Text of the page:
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The City of Topeka has floated the idea of legalizing domestic violence, not because beating up women is no big deal, but because the city doesn't want to pay to prosecute it. The crime used to be prosecuted by Shawnee County district attorney Chad Taylor, but after his budget was cut by 10 percent -- $347,756 -- the office says it won't prosecute any misdemeanors, including domestic violence cases. Topeka wants to change his mind by legalizing the crime and force Taylor, who had pledged back in 2009 to "aggressively prosecute domestic violence" and "review domestic violence cases as a first priority," to take the cases again. But, his spokesman told The Topeka Capital-Journal's Angela Deines, "Our situation isn't what it was in 2009 in regard to funding ... Limited resources have forced us to determine what we're statutorily required to do."
This budget brinksmanship has, of course, led to outrage among advocates for the victims of domestic violence (who point out that already 30 victims have been turned away by prosecutors while 16 people arrested for the crime have been released since the standoff started on Sept. 8). But with government spending shrinking across the nation -- it's worth pointing out that today's unemployment figures for September showed that while private companies added 137,000 jobs, there were 34,000 government jobs eliminated last month -- the tempest in Topeka is hardly alone in the sometimes shocking, stupid or self-defeating budget cuts that state and local governments are making to deal with shrinking budgets. There are tons, and these are some of the worst:
Most Shocking: Alameda, California, police and firemen watch a man drown because budget cuts meant they didn't have water rescue certifications.
In May, KGO-TV's Alan Wang
reported that when a suicidal man walked neck-deep in the 60-degree waters off Crown Beach in Alameda, a crowd -- including cops and firemen -- stood for an hour and a half and watched until he drowned. "The Alameda Fire Department says budget constraints are preventing it from recertifying its firefighters in land-based water rescues," Wang explained. "Without it, the city would be open to liability." Alameda Police Lt. Joe McNiff told him, "We're not trained to go into the water, obviously the type of gear that we have on, we don't have the type of equipment that you would use to go into the water." Eventually a woman in her 20s swam out and brought back the man's lifeless body. The city has since changed its rules
Most Dangerous: Alto, Texas lays off its entire police force.
Alto, a small town of 1,200, furloughed its entire police force for six months in June. The city was facing a budget shortfall of $185,000, The Wall Street Journal
's Ana Campoy
reports, and the police cost $230,000. Police chief Charles Barron told the Journal
that it was a bad time to get rid of cops: the local crime rate is higher than the state average, and it's going up. "Everybody's talking about 'bolt your doors, buy a gun,' " Mayor Monty Collins said.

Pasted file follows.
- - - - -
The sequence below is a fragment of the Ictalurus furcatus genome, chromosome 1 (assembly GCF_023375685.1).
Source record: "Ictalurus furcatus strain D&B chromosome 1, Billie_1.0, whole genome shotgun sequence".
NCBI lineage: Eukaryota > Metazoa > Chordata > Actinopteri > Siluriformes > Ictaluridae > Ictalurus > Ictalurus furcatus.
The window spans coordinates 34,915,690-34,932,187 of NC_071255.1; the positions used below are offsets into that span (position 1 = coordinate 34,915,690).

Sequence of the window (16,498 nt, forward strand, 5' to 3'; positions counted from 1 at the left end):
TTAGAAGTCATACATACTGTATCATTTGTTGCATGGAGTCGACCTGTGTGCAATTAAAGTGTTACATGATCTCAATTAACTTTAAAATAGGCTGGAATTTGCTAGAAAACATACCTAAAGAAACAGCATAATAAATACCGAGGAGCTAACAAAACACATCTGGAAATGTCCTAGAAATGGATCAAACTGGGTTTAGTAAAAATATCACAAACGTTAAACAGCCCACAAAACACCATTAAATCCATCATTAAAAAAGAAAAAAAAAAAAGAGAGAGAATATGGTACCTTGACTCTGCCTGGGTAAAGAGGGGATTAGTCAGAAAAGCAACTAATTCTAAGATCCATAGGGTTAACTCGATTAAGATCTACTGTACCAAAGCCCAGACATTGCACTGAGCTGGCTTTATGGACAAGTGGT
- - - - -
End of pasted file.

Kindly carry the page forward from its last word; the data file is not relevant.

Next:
Grossest: Coney Island, New York, begins rationing toilet paper; Newark quits buying toilet paper for government employees.
Coney Island is not known for being pristine, but the beach got a lot grosser in July, when the New York parks department began rationing toilet paper in the ladies' rooms. Women had to stand in line to get a few squares of single-ply, the New York Post
reported. Newark Mayor Cory Booker announced he was eliminating every unnecessary item from the city budget. Somewhat surprisingly, toilet paper fell under that category. Civic-minded New Jersey TP companies offered some relief, donating tens of thousands of rolls to city employees, the Newark Star-Ledger
Saddest: New York shelters stop looking for lost pets.
New York City animal shelters stopped taking reports of lost dogs and cats in December 2010, citing the time and effort it takes staffers to comb the shelters for runaways. That means a lot of lost pets could be put to sleep before their owners find them, the New York Daily News
Most Annoying: Cuts to San Francisco court system means it will take a year and a half to get a divorce.
San Francisco plans to close 24 courtrooms, cut clerk hours, and fire 175 staffers this fall, The New York Times
' Jesse McKinley
reports, meaning all kinds of civil matters will take much longer. Couples who hate each other will be forced to be at least legally connected for 18 months before a divorce is finalized.
Best for Stoners and/or Libertarians: Budget cuts effectively legalize drugs in Georgia
Complaining over cuts that have resulted in eliminating Georgia State Patrol cars at night, shutting down crime labs, and layoffs at the Georgia Bureau of Investigation, the distict attorney in Thomson, Ga., said at a conference, "In effect we have legalized drugs in Georgia," Bill Norton
reported for The Augusta Chronicle
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is the former politics editor for The Wire